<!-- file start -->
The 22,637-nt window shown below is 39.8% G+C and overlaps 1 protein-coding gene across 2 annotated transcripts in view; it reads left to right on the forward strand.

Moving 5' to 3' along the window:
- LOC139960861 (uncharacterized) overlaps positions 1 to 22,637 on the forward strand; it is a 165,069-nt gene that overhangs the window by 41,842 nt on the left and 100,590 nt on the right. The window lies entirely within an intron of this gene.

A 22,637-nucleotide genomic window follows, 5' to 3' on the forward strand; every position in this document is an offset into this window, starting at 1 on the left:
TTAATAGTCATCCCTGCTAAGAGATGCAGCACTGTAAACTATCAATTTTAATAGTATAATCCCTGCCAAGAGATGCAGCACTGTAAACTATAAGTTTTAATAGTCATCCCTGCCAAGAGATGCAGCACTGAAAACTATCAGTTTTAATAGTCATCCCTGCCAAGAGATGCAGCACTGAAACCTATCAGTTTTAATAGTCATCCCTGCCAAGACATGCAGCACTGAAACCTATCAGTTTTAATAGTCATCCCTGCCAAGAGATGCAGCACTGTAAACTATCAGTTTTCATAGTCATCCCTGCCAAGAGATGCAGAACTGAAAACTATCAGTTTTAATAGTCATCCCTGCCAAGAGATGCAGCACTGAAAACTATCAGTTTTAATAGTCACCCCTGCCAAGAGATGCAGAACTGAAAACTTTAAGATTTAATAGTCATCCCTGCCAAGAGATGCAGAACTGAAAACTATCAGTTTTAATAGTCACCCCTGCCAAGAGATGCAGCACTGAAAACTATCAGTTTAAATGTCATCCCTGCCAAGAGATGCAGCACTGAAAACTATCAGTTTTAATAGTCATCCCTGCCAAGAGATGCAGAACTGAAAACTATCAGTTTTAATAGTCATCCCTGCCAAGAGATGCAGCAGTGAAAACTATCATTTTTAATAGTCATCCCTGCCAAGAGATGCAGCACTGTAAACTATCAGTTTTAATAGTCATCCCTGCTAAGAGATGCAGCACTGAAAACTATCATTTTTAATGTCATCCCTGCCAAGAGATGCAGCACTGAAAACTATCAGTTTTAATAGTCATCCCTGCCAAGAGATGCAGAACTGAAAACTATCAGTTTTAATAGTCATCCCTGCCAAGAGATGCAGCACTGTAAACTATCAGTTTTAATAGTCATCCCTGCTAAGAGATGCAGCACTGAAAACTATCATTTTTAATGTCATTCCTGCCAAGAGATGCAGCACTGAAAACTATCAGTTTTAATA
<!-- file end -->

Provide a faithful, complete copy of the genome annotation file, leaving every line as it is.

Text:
The 22,637-nt window shown below is 39.8% G+C and overlaps 1 protein-coding gene across 2 annotated transcripts in view; it reads left to right on the forward strand.

Moving 5' to 3' along the window:
- LOC139960861 (uncharacterized) overlaps positions 1 to 22,637 on the forward strand; it is a 165,069-nt gene that overhangs the window by 41,842 nt on the left and 100,590 nt on the right. The window lies entirely within an intron of this gene.

A 22,637-nucleotide genomic window follows, 5' to 3' on the forward strand; every position in this document is an offset into this window, starting at 1 on the left:
TTAATAGTCATCCCTGCTAAGAGATGCAGCACTGTAAACTATCAATTTTAATAGTATAATCCCTGCCAAGAGATGCAGCACTGTAAACTATAAGTTTTAATAGTCATCCCTGCCAAGAGATGCAGCACTGAAAACTATCAGTTTTAATAGTCATCCCTGCCAAGAGATGCAGCACTGAAACCTATCAGTTTTAATAGTCATCCCTGCCAAGACATGCAGCACTGAAACCTATCAGTTTTAATAGTCATCCCTGCCAAGAGATGCAGCACTGTAAACTATCAGTTTTCATAGTCATCCCTGCCAAGAGATGCAGAACTGAAAACTATCAGTTTTAATAGTCATCCCTGCCAAGAGATGCAGCACTGAAAACTATCAGTTTTAATAGTCACCCCTGCCAAGAGATGCAGAACTGAAAACTTTAAGATTTAATAGTCATCCCTGCCAAGAGATGCAGAACTGAAAACTATCAGTTTTAATAGTCACCCCTGCCAAGAGATGCAGCACTGAAAACTATCAGTTTAAATGTCATCCCTGCCAAGAGATGCAGCACTGAAAACTATCAGTTTTAATAGTCATCCCTGCCAAGAGATGCAGAACTGAAAACTATCAGTTTTAATAGTCATCCCTGCCAAGAGATGCAGCAGTGAAAACTATCATTTTTAATAGTCATCCCTGCCAAGAGATGCAGCACTGTAAACTATCAGTTTTAATAGTCATCCCTGCTAAGAGATGCAGCACTGAAAACTATCATTTTTAATGTCATCCCTGCCAAGAGATGCAGCACTGAAAACTATCAGTTTTAATAGTCATCCCTGCCAAGAGATGCAGAACTGAAAACTATCAGTTTTAATAGTCATCCCTGCCAAGAGATGCAGCACTGTAAACTATCAGTTTTAATAGTCATCCCTGCTAAGAGATGCAGCACTGAAAACTATCATTTTTAATGTCATTCCTGCCAAGAGATGCAGCACTGAAAACTATCAGTTTTAATA